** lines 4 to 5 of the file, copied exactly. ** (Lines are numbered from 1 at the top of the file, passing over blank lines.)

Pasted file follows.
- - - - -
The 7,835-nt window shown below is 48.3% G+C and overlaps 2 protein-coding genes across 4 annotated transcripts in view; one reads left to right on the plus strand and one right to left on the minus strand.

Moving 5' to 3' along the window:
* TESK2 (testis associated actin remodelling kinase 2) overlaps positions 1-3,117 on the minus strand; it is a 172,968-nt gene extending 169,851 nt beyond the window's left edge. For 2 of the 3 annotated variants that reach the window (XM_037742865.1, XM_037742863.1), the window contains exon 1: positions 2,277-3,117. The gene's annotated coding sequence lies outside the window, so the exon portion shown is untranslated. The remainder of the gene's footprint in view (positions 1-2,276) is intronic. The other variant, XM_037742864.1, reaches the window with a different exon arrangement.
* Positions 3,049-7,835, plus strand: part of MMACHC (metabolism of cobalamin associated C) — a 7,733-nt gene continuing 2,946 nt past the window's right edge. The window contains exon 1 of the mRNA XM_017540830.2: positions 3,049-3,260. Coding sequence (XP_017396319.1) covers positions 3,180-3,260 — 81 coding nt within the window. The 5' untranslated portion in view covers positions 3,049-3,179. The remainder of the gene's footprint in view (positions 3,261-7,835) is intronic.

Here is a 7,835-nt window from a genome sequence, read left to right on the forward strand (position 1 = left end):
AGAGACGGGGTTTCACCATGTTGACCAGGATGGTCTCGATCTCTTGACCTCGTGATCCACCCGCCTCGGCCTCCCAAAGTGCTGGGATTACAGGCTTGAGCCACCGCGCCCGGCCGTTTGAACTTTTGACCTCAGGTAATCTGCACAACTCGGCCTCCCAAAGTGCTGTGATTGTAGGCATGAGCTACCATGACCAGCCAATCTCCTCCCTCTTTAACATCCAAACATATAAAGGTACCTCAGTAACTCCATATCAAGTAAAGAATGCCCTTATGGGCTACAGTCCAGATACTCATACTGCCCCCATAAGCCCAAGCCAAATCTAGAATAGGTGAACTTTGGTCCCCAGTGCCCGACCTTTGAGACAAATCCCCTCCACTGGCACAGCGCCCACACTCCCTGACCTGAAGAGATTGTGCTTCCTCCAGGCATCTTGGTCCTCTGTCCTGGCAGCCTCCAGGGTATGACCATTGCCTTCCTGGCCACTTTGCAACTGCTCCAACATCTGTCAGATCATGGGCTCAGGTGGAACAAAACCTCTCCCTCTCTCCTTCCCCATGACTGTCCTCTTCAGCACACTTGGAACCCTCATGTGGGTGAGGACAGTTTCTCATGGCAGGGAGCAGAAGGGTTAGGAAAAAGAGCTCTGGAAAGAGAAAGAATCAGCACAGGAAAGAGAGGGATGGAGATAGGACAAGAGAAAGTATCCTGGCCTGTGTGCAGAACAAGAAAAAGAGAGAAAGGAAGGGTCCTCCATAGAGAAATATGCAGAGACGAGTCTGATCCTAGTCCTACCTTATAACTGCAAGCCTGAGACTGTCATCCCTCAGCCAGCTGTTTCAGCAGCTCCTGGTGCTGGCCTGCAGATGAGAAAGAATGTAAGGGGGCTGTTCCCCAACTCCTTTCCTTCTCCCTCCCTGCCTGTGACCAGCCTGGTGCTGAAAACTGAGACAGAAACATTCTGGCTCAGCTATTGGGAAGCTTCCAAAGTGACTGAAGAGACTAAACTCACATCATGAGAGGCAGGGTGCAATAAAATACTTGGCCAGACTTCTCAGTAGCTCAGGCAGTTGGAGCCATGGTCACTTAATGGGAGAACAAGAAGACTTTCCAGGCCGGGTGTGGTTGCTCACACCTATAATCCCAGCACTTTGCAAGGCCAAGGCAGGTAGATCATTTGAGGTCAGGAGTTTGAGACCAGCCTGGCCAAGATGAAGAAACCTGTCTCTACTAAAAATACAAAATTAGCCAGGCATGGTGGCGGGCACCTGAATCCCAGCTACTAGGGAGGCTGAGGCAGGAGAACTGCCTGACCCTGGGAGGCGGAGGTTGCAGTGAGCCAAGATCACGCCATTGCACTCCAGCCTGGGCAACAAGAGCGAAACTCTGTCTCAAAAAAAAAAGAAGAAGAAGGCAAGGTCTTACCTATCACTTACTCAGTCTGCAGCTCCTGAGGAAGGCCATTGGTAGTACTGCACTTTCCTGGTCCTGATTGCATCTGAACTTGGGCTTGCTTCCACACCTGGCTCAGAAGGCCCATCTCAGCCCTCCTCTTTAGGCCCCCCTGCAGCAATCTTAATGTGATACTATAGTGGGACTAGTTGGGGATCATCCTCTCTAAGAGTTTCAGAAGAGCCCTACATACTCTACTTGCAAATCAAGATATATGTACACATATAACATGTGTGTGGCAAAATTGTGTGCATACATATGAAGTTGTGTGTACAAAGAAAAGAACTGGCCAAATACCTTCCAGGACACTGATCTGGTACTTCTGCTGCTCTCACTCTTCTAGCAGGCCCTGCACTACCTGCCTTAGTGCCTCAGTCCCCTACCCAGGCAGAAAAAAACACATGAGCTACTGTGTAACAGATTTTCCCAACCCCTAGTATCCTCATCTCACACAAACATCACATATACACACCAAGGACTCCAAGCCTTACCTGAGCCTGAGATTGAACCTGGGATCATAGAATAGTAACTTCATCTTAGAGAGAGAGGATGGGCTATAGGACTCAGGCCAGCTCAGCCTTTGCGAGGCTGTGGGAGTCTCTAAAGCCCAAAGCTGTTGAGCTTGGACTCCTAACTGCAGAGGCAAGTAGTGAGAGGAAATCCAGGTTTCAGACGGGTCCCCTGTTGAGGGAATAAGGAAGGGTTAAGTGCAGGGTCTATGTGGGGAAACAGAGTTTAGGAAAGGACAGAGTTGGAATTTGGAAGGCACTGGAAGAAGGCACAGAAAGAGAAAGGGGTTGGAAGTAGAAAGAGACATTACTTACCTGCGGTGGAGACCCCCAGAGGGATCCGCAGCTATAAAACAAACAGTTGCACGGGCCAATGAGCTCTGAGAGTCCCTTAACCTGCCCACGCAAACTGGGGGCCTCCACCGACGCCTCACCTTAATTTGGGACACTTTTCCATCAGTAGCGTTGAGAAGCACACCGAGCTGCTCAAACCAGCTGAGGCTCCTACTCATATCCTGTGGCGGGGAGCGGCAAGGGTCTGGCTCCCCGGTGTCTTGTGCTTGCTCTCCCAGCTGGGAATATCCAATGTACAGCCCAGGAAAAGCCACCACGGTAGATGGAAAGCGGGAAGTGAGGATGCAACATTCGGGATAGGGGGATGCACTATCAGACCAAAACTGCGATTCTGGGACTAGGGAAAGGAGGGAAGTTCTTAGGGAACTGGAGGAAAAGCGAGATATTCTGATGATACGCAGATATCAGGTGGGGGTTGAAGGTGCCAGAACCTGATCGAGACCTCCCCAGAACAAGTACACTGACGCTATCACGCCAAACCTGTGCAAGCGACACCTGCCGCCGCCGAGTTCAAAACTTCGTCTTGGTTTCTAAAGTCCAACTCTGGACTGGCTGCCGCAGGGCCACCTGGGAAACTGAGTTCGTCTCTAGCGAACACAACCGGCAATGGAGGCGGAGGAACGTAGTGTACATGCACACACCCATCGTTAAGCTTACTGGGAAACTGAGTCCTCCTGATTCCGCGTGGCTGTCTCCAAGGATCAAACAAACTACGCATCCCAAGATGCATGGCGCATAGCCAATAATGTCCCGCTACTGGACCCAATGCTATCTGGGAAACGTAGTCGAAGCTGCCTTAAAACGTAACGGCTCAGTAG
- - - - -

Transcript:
* Positions 3,049-7,835, plus strand: part of MMACHC (metabolism of cobalamin associated C) — a 7,733-nt gene continuing 2,946 nt past the window's right edge. The window contains exon 1 of the mRNA XM_017540830.2: positions 3,049-3,260. Coding sequence (XP_017396319.1) covers positions 3,180-3,260 — 81 coding nt within the window. The 5' untranslated portion in view covers positions 3,049-3,179. The remainder of the gene's footprint in view (positions 3,261-7,835) is intronic.

Here is a 7,835-nt window from a genome sequence, read left to right on the forward strand (position 1 = left end):